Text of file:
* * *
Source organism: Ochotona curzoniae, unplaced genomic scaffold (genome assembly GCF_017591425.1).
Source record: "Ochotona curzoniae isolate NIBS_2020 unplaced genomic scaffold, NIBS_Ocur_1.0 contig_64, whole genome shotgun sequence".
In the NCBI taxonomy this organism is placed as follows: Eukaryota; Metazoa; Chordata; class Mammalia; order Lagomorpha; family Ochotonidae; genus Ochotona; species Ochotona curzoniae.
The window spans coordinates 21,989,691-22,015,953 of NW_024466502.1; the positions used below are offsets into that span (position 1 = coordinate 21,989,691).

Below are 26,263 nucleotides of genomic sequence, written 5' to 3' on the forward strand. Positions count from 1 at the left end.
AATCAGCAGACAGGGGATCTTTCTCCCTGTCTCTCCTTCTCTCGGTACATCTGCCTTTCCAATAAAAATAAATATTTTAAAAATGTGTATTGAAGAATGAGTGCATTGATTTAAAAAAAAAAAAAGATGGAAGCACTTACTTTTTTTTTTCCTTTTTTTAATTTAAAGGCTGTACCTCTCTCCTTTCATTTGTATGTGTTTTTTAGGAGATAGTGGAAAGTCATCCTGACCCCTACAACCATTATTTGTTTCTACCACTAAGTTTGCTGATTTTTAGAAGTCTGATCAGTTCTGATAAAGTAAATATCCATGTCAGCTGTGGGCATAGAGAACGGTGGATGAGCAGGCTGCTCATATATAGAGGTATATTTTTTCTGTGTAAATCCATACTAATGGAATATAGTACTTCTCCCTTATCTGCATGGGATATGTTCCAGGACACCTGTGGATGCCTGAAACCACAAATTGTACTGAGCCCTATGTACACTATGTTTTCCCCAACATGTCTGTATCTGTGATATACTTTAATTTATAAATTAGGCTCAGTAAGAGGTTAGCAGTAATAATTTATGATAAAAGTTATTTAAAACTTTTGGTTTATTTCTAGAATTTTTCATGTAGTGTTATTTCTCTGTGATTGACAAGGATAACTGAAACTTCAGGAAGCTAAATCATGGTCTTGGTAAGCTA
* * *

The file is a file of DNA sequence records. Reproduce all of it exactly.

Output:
Source organism: Ochotona curzoniae, unplaced genomic scaffold (genome assembly GCF_017591425.1).
Source record: "Ochotona curzoniae isolate NIBS_2020 unplaced genomic scaffold, NIBS_Ocur_1.0 contig_64, whole genome shotgun sequence".
In the NCBI taxonomy this organism is placed as follows: Eukaryota; Metazoa; Chordata; class Mammalia; order Lagomorpha; family Ochotonidae; genus Ochotona; species Ochotona curzoniae.
The window spans coordinates 21,989,691-22,015,953 of NW_024466502.1; the positions used below are offsets into that span (position 1 = coordinate 21,989,691).

Below are 26,263 nucleotides of genomic sequence, written 5' to 3' on the forward strand. Positions count from 1 at the left end.
AATCAGCAGACAGGGGATCTTTCTCCCTGTCTCTCCTTCTCTCGGTACATCTGCCTTTCCAATAAAAATAAATATTTTAAAAATGTGTATTGAAGAATGAGTGCATTGATTTAAAAAAAAAAAAAGATGGAAGCACTTACTTTTTTTTTTCCTTTTTTTAATTTAAAGGCTGTACCTCTCTCCTTTCATTTGTATGTGTTTTTTAGGAGATAGTGGAAAGTCATCCTGACCCCTACAACCATTATTTGTTTCTACCACTAAGTTTGCTGATTTTTAGAAGTCTGATCAGTTCTGATAAAGTAAATATCCATGTCAGCTGTGGGCATAGAGAACGGTGGATGAGCAGGCTGCTCATATATAGAGGTATATTTTTTCTGTGTAAATCCATACTAATGGAATATAGTACTTCTCCCTTATCTGCATGGGATATGTTCCAGGACACCTGTGGATGCCTGAAACCACAAATTGTACTGAGCCCTATGTACACTATGTTTTCCCCAACATGTCTGTATCTGTGATATACTTTAATTTATAAATTAGGCTCAGTAAGAGGTTAGCAGTAATAATTTATGATAAAAGTTATTTAAAACTTTTGGTTTATTTCTAGAATTTTTCATGTAGTGTTATTTCTCTGTGATTGACAAGGATAACTGAAACTTCAGGAAGCTAAATCATGGTCTTGGTAAGCTA